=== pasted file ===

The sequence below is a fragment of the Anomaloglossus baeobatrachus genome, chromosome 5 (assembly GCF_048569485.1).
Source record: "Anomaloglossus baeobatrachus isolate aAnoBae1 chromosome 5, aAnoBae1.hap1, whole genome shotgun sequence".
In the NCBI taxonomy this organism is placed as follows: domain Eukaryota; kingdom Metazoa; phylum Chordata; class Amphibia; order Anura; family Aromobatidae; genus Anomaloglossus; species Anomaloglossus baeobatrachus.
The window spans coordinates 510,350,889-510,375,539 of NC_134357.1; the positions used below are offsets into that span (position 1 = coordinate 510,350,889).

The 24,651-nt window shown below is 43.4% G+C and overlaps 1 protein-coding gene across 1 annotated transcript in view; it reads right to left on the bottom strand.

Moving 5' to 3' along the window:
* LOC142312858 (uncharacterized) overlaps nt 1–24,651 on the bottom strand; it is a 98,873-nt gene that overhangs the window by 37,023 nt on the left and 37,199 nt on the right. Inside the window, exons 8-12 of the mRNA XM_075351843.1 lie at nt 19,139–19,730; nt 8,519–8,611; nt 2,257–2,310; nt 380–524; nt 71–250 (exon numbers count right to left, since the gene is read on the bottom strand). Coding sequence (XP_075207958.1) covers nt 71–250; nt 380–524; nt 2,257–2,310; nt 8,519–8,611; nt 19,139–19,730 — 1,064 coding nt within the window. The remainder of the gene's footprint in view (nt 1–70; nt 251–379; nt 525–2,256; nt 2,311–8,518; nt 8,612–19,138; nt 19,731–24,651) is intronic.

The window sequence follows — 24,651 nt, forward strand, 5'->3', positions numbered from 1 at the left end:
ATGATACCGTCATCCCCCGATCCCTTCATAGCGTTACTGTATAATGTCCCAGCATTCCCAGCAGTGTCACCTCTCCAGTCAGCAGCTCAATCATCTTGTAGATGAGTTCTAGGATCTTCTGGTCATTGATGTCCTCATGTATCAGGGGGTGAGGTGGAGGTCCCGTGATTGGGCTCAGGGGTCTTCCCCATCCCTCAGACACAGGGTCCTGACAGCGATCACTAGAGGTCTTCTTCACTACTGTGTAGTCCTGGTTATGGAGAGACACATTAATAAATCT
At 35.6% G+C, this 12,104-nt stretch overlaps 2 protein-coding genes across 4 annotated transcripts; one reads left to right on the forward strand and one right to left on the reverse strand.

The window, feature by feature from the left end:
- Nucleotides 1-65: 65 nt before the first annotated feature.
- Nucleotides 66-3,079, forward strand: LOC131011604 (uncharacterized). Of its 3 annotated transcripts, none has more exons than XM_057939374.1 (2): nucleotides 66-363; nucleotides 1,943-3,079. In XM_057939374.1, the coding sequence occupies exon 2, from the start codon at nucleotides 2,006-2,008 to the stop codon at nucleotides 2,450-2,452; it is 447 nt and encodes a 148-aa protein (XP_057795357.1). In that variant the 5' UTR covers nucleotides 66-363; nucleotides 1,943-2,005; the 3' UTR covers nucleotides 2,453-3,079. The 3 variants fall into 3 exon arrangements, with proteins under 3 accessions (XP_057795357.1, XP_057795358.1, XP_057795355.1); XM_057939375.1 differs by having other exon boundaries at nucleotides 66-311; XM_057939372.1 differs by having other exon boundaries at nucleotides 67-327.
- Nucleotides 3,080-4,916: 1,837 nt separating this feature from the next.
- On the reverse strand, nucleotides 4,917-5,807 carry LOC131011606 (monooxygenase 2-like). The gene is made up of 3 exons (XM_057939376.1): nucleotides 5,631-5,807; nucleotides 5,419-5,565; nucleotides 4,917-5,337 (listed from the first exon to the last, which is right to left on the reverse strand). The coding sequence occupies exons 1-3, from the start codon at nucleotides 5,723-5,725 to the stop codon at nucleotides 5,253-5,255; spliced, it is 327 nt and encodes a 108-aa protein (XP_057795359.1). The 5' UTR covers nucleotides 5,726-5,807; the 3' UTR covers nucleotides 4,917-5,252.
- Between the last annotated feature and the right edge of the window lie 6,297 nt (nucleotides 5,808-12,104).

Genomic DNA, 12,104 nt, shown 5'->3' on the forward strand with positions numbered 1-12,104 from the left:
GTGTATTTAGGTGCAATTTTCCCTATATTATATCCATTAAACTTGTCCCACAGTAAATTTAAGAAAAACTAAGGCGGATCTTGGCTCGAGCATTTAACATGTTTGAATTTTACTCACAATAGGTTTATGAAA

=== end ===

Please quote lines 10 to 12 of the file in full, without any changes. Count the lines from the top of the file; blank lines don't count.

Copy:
At 35.6% G+C, this 12,104-nt stretch overlaps 2 protein-coding genes across 4 annotated transcripts; one reads left to right on the forward strand and one right to left on the reverse strand.

The window, feature by feature from the left end:
- Nucleotides 1-65: 65 nt before the first annotated feature.